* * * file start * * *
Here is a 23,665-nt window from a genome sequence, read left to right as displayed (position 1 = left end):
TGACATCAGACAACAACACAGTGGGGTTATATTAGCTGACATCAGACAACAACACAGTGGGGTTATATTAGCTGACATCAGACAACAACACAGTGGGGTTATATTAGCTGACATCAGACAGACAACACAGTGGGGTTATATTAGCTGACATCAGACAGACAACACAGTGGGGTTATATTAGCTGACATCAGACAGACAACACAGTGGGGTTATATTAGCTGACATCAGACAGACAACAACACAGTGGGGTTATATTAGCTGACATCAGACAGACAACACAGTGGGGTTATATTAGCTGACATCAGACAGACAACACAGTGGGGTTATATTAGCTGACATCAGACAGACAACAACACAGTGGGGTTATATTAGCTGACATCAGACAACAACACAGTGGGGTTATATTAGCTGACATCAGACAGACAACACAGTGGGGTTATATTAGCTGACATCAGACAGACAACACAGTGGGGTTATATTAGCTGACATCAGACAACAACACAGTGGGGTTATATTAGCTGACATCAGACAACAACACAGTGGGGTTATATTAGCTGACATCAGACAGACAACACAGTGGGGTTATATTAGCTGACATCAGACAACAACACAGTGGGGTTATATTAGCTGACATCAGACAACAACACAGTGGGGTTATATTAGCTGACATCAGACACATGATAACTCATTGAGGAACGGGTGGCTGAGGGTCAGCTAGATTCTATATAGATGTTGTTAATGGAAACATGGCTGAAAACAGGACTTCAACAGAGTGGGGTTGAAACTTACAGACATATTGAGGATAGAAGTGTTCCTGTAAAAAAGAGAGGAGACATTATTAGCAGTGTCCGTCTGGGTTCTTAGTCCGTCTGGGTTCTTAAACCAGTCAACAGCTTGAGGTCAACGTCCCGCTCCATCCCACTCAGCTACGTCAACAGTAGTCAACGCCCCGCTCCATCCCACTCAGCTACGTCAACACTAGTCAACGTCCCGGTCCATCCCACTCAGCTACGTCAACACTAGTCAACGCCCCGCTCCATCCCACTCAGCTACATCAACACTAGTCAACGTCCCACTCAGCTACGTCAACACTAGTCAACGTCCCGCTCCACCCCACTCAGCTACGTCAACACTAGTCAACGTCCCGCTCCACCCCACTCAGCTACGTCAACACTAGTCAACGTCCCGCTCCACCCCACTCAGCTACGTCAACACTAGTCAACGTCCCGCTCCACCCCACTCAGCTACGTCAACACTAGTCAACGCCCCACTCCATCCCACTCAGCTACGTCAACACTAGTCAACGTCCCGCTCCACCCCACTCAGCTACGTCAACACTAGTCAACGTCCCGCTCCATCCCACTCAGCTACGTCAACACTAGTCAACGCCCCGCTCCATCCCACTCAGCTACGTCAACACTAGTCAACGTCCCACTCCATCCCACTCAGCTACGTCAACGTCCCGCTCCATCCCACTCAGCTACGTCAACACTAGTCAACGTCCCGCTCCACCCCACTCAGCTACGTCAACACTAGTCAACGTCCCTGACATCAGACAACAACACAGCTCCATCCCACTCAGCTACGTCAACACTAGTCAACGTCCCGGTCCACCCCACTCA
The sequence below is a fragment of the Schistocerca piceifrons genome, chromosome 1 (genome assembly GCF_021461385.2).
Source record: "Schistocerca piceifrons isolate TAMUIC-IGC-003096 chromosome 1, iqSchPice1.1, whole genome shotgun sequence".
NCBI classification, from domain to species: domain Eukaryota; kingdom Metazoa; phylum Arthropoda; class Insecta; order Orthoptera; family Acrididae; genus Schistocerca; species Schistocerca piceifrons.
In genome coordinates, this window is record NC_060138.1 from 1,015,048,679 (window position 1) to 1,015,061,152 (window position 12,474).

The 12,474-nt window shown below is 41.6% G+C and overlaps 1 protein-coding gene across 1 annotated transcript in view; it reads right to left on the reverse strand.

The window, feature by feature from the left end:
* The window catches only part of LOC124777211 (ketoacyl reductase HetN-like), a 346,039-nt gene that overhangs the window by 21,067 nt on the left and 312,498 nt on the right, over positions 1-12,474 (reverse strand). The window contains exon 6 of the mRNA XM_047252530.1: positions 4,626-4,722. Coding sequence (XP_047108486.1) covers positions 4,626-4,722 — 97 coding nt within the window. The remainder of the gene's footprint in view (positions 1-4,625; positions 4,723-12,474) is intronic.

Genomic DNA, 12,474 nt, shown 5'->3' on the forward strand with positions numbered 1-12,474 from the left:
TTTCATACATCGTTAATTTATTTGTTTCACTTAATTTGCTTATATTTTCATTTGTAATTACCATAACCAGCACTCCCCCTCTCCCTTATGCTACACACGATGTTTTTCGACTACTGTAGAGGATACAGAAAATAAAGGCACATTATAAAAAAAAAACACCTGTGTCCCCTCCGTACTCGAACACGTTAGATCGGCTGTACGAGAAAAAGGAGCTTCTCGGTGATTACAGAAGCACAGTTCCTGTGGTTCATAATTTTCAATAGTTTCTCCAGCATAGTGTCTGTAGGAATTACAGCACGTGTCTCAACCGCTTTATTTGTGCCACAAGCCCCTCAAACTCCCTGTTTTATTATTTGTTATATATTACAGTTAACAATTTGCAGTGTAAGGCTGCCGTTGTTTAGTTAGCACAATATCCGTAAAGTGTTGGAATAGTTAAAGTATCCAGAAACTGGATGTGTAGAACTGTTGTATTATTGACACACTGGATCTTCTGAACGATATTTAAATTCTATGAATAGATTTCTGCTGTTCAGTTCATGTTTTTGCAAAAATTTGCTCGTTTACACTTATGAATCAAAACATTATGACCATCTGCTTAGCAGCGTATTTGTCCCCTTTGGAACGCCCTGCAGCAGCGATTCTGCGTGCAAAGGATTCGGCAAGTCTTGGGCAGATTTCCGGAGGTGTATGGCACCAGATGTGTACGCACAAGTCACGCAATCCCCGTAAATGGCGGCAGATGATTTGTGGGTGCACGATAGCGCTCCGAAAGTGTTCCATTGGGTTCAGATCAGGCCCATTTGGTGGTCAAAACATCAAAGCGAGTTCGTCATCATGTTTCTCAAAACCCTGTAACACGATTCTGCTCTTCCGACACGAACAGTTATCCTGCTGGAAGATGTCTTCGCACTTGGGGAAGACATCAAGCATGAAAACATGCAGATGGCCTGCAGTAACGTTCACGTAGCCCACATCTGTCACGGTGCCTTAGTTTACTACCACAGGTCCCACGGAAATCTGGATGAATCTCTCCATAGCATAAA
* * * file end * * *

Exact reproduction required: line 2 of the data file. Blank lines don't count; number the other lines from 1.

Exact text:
TGACATCAGACAACAACACAGTGGGGTTATATTAGCTGACATCAGACAACAACACAGTGGGGTTATATTAGCTGACATCAGACAACAACACAGTGGGGTTATATTAGCTGACATCAGACAGACAACACAGTGGGGTTATATTAGCTGACATCAGACAGACAACACAGTGGGGTTATATTAGCTGACATCAGACAGACAACACAGTGGGGTTATATTAGCTGACATCAGACAGACAACAACACAGTGGGGTTATATTAGCTGACATCAGACAGACAACACAGTGGGGTTATATTAGCTGACATCAGACAGACAACACAGTGGGGTTATATTAGCTGACATCAGACAGACAACAACACAGTGGGGTTATATTAGCTGACATCAGACAACAACACAGTGGGGTTATATTAGCTGACATCAGACAGACAACACAGTGGGGTTATATTAGCTGACATCAGACAGACAACACAGTGGGGTTATATTAGCTGACATCAGACAACAACACAGTGGGGTTATATTAGCTGACATCAGACAACAACACAGTGGGGTTATATTAGCTGACATCAGACAGACAACACAGTGGGGTTATATTAGCTGACATCAGACAACAACACAGTGGGGTTATATTAGCTGACATCAGACAACAACACAGTGGGGTTATATTAGCTGACATCAGACACATGATAACTCATTGAGGAACGGGTGGCTGAGGGTCAGCTAGATTCTATATAGATGTTGTTAATGGAAACATGGCTGAAAACAGGACTTCAACAGAGTGGGGTTGAAACTTACAGACATATTGAGGATAGAAGTGTTCCTGTAAAAAAGAGAGGAGACATTATTAGCAGTGTCCGTCTGGGTTCTTAGTCCGTCTGGGTTCTTAAACCAGTCAACAGCTTGAGGTCAACGTCCCGCTCCATCCCACTCAGCTACGTCAACAGTAGTCAACGCCCCGCTCCATCCCACTCAGCTACGTCAACACTAGTCAACGTCCCGGTCCATCCCACTCAGCTACGTCAACACTAGTCAACGCCCCGCTCCATCCCACTCAGCTACATCAACACTAGTCAACGTCCCACTCAGCTACGTCAACACTAGTCAACGTCCCGCTCCACCCCACTCAGCTACGTCAACACTAGTCAACGTCCCGCTCCACCCCACTCAGCTACGTCAACACTAGTCAACGTCCCGCTCCACCCCACTCAGCTACGTCAACACTAGTCAACGTCCCGCTCCACCCCACTCAGCTACGTCAACACTAGTCAACGCCCCACTCCATCCCACTCAGCTACGTCAACACTAGTCAACGTCCCGCTCCACCCCACTCAGCTACGTCAACACTAGTCAACGTCCCGCTCCATCCCACTCAGCTACGTCAACACTAGTCAACGCCCCGCTCCATCCCACTCAGCTACGTCAACACTAGTCAACGTCCCACTCCATCCCACTCAGCTACGTCAACGTCCCGCTCCATCCCACTCAGCTACGTCAACACTAGTCAACGTCCCGCTCCACCCCACTCAGCTACGTCAACACTAGTCAACGTCCCTGACATCAGACAACAACACAGCTCCATCCCACTCAGCTACGTCAACACTAGTCAACGTCCCGGTCCACCCCACTCA